College of Arts, Humanities and Social Sciences

Novel pairing ponders matters of deception

A unique creative partnership is to seek fresh perspectives on the complex ethical questions associated with identity deception.

Edinburgh criminal law academic Chloë Kennedy and award-winning artist Jamie Crewe will explore the legal dilemmas that arise when people pretend to be someone they are not.

They will focus on two phenomena that are attracting increased attention – identity theft and intimate deception – and ask when, if ever, is it appropriate to punish those who mislead others.

The collaboration is a key strand of Dr Kennedy’s AHRC Research Leadership Fellow project, Identity Deception: A Critical History.

Jamie’s creative practice is as thoughtful and nuanced as it is powerful. I hope this initiative will encourage me to think differently about issues raised by the project.

Dr Chloë KennedySenior Lecturer in Criminal Law

Historical overview

The project traces legal responses to identity deception from the mid-18th century to the present. It seeks to better understand the factors that shaped these responses, and to attain a fuller sense of the transformations they have brought about.

Collaborating with the artist will enable Dr Kennedy to communicate with audiences that more traditional academic outputs tend not to reach.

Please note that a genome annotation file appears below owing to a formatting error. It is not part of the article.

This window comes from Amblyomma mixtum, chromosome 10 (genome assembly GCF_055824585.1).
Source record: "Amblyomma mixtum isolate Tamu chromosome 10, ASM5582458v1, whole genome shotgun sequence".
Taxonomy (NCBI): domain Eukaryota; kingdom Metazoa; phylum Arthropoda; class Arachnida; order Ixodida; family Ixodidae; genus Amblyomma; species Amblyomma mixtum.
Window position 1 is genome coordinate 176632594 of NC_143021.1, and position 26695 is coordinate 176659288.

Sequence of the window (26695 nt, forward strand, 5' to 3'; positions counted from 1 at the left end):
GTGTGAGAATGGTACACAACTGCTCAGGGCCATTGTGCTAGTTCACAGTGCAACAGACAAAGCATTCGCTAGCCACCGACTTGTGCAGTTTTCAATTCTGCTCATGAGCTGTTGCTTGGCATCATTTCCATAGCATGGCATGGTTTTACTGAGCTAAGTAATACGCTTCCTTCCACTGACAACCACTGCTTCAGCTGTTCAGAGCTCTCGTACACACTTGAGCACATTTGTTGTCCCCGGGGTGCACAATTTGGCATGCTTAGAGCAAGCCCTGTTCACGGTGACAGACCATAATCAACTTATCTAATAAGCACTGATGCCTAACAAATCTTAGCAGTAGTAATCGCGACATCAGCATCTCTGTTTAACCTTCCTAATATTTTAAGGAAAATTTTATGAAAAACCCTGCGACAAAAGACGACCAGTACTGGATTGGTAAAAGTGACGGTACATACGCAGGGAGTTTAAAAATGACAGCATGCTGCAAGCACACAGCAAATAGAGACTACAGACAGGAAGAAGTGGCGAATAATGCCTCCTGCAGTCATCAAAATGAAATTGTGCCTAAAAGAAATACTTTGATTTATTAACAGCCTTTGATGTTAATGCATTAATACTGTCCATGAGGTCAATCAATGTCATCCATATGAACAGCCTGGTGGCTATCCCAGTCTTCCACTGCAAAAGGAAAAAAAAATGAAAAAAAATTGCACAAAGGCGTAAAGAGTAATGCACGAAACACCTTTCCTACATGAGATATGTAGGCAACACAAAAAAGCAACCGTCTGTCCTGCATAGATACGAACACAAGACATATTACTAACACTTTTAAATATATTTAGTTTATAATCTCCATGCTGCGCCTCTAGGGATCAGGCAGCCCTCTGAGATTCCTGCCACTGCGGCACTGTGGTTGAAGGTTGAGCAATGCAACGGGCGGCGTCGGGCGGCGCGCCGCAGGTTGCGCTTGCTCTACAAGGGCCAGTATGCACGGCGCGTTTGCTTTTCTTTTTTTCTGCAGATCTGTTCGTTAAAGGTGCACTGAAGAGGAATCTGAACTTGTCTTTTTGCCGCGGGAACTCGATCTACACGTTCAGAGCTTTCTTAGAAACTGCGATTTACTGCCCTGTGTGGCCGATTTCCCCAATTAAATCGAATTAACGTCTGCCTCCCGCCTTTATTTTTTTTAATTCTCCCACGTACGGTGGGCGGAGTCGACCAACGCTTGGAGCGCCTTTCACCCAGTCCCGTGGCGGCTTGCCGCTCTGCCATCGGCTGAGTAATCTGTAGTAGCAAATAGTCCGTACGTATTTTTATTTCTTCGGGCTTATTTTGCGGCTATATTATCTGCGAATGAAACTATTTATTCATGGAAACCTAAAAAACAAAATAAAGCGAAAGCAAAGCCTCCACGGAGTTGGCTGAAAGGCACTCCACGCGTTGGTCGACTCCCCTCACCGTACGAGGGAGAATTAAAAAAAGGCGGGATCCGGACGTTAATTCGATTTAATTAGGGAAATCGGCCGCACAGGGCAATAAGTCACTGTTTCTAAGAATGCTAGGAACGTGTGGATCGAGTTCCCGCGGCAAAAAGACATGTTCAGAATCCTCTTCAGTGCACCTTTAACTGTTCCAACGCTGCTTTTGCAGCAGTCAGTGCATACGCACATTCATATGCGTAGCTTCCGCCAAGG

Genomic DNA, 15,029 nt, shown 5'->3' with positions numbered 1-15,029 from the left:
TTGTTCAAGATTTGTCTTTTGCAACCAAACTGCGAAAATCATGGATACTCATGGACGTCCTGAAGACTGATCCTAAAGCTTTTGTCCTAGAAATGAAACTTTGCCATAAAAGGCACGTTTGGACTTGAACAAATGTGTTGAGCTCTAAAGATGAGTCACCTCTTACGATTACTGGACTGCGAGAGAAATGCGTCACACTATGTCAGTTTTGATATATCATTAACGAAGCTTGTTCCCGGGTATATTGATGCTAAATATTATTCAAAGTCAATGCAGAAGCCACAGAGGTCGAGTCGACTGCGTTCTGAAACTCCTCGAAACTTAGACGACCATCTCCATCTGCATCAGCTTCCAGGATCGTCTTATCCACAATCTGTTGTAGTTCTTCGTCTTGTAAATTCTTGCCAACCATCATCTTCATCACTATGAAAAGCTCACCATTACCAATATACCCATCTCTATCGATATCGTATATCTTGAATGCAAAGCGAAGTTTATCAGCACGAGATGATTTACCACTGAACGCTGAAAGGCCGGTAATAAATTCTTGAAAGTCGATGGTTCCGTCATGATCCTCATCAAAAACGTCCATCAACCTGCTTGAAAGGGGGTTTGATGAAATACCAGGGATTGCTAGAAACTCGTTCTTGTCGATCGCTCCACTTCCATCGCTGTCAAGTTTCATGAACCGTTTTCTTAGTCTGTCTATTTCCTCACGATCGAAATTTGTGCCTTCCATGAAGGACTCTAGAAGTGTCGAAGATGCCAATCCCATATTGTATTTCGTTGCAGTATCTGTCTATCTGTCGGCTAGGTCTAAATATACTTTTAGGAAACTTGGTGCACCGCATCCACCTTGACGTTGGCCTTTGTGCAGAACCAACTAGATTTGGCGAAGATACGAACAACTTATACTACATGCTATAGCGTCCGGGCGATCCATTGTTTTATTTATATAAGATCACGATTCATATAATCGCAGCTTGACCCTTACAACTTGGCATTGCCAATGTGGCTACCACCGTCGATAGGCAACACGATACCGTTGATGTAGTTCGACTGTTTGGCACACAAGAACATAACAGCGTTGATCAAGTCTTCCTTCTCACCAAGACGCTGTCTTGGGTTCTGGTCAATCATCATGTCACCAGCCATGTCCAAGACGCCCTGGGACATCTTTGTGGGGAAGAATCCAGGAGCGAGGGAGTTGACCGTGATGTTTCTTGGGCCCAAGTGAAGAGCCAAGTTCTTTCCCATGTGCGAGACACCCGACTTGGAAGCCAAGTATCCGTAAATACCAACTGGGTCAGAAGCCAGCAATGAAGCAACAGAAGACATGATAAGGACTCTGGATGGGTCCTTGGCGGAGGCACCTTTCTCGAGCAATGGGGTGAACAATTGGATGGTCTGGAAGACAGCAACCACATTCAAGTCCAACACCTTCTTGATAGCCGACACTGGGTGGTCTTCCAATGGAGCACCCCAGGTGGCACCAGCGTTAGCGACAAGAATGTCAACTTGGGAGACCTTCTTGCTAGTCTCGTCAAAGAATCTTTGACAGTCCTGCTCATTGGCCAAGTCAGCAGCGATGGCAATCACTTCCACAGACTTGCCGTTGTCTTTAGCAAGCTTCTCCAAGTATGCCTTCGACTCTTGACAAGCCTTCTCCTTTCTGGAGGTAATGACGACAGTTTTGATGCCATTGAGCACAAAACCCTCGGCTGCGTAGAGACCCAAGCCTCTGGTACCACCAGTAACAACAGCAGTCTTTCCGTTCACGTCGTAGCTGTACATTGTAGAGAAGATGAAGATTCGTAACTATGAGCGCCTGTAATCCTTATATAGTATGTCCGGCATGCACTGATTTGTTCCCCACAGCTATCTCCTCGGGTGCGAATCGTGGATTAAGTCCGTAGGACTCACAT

The collaboration will engage with the project’s intricate themes – such as selfhood, deception and trust – and think critically about how law constructs and values identity.

This model of engagement between academic and artistic communities is an ideal way to enhance and challenge the work of the University and our collections.

Julie-Ann DelaneyArt Collection Curator, University of Edinburgh

Work shared

Work produced by Jamie Crewe will be shared during teaching, at conferences and in public talks. The partnership is due to end in early 2022.

The artist has been commissioned by the University’s Art Collection team. The new work will become part of the 350-year-old collection, which contains more than 8,000 works.

Jamie Crewe recently received one of the ten bursaries from Tate Britain in place of this year’s Turner Prize. Work by the artist will feature next year’s prestigious British Art Show 9.

Related links

Dr Kennedy’s AHRC Research Leadership Fellow project

Visit the University of Edinburgh Art Collection website

Learn more about Jamie Crewe’s art

Image credit: Jamie Crewe, An abductress (no. 21)